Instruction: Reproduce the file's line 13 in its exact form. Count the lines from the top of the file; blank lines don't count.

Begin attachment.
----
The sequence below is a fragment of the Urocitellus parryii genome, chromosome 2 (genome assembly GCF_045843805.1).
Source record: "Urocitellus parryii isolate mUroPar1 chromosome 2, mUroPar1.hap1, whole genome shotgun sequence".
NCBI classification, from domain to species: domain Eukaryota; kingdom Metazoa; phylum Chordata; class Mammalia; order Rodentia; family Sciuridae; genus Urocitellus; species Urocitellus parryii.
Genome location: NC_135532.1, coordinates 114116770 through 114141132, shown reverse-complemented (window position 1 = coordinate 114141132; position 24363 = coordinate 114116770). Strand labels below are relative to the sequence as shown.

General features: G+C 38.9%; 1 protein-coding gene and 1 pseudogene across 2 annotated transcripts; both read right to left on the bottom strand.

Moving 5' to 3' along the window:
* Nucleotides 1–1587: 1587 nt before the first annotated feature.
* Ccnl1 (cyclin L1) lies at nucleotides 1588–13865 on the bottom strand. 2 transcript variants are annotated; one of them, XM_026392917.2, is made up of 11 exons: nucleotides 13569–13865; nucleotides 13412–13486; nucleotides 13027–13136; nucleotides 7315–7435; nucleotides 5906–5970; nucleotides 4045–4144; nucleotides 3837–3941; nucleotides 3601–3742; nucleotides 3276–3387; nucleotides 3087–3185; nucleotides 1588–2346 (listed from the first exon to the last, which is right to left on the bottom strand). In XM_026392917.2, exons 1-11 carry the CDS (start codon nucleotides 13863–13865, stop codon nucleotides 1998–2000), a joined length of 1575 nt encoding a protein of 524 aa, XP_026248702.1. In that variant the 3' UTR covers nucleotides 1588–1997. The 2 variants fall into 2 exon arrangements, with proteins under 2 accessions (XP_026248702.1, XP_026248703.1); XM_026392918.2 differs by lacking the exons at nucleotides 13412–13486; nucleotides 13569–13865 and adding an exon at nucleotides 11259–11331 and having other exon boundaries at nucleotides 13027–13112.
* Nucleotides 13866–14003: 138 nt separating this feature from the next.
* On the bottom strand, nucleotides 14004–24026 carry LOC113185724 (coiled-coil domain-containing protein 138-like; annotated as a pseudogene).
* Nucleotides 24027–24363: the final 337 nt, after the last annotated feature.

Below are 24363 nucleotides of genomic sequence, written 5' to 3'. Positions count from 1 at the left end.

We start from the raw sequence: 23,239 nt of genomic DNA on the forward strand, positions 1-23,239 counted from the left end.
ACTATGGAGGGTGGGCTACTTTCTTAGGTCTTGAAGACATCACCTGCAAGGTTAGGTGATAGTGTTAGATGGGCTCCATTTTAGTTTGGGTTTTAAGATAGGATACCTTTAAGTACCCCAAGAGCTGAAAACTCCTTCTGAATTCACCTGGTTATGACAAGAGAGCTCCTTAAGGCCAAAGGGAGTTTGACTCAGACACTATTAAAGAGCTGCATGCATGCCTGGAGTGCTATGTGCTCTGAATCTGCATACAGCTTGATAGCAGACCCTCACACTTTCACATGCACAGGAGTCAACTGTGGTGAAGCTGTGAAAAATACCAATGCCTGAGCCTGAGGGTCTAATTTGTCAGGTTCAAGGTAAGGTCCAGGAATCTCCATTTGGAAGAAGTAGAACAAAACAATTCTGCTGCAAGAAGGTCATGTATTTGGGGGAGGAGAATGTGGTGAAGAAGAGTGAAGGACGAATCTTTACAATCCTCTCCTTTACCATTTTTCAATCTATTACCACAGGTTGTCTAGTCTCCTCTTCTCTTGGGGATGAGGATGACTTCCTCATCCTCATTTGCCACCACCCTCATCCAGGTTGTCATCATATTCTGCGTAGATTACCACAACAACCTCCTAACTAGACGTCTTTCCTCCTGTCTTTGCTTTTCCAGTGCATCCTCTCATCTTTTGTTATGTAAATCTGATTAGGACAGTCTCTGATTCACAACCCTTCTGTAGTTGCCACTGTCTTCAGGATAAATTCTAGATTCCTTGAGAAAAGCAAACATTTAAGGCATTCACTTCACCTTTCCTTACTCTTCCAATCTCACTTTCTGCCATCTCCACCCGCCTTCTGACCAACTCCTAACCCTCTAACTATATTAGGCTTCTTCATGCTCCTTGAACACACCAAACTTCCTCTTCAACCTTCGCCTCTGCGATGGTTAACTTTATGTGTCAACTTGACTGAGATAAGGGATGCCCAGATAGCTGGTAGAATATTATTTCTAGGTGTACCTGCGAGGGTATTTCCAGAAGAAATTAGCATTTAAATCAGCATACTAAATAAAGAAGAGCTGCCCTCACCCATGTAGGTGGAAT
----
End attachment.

We start from the raw sequence: 23,239 nt of genomic DNA on the forward strand, positions 1-23,239 counted from the left end.